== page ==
Late last week I set out to write a post discussing the value of business tax cuts to the economy and in particular to job creation. Unfortunately, as I researched, it became apparent that there is little to no data to support the idea that across-the-board tax cuts like the ones Gov. Rick Snyder championed actually do anything to create jobs. Even the governor’s office has been unable to supply any studies to back the governor’s opinion that eliminating the Michigan Business Tax (MBT) will promote job growth.
Perhaps the governor didn’t need to do a bunch of research since he has a business background and a Republican controlled Legislature which also believes that cutting business taxes will help Michigan. Maybe the Michigan Chamber of Commerce would have some supporting documentation? They did, after all, boast that “last year the Michigan Chamber of Commerce was successful in repealing the Michigan Business Tax.”
With this in mind I contacted my representative to see what information they had that made reducing business taxes their number one priority. Their response: “We do not have any data that suggests the specific tax cuts create jobs.”
Making matters worse, it doesn’t seem that either the NFIB or the Heritage Foundation, two business friendly organizations, have any figures to lend credence to the belief that Gov. Snyder’s business tax cuts will create jobs.
The only source that seems to care about these tax cuts is the Tax Foundation in their state business tax climate index rankings. The only problem is that the Tax Foundation rankings don’t appear to have any correlation to job creation. The Tax Foundation admitted that they do not take every aspect of business climate into account when compiling their rankings, which might lead to this lack of link between their rankings and job creation.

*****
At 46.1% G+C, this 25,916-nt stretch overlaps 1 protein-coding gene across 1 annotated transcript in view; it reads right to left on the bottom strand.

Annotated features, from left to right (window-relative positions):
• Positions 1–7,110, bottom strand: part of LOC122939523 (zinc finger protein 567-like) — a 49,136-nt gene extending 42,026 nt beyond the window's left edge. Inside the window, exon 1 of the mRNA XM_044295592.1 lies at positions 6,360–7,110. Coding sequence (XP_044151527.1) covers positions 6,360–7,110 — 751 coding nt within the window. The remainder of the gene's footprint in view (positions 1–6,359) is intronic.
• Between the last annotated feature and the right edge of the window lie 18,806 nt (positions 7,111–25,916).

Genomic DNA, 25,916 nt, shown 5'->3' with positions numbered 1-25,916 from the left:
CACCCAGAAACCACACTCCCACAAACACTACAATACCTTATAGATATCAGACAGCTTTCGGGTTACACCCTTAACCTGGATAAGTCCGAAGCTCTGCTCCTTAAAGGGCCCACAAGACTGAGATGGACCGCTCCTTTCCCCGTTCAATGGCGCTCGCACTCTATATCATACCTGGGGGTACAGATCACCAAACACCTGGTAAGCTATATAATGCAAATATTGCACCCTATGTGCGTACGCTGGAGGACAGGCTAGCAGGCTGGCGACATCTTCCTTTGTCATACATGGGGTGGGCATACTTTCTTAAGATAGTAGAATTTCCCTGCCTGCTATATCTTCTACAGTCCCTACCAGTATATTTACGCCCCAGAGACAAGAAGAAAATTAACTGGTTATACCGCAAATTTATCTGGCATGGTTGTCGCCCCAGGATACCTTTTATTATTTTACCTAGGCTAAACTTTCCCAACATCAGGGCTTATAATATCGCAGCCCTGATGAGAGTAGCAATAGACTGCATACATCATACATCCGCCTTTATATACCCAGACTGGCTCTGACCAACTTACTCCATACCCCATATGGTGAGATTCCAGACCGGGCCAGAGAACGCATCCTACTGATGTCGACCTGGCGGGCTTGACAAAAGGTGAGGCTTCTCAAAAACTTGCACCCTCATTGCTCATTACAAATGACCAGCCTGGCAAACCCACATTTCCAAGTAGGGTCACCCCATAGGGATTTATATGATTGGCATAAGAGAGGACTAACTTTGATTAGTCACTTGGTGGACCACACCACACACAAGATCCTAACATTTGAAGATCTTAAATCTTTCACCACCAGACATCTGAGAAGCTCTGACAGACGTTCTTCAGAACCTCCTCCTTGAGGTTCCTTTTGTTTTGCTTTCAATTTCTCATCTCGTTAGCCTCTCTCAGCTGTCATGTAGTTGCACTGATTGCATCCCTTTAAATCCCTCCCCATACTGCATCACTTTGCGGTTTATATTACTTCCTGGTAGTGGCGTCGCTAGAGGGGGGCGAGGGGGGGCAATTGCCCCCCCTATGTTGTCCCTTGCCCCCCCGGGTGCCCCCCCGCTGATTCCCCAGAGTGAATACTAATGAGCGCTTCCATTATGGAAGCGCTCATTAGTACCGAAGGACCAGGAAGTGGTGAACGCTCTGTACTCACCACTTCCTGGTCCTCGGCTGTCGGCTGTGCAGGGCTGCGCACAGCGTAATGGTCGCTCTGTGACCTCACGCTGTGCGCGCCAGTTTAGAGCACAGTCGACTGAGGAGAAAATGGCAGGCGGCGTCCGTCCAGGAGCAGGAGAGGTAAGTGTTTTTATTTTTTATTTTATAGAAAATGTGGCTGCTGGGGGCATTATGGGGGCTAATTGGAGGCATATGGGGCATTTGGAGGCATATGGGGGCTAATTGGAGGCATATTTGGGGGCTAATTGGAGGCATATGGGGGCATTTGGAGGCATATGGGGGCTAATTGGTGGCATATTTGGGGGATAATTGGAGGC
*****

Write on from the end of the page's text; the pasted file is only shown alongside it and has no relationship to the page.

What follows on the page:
If the belief is that companies will suddenly decide to relocate to Michigan due to a reduced tax rate, the data doesn’t seem to support this claim. Washington College economics professor Robert Lynch authored a study on the topic and found that “firms don’t necessarily relocate or expand to an area just because it has lower taxes.” He also found that “a lower tax rate … doesn’t necessarily create substantial jobs.”
In Copperas Cove, Texas, the economic development group gathered data on why companies relocate and found that the two most important reasons were access to a larger and/or better talent pool and to acquire additional space. They found that taxes were no more important to the decision than labor costs or regulatory environment.
Maybe the Snyder tax cuts will defy the odds and actually create some jobs but I imagine the “possibility” of job creation is little comfort to those public sector employees who lost their jobs or the elderly who will see their pensions taxed or the charities that will see a drop in donations, all in exchange for business tax cuts that the governor “feels” will be good for the state.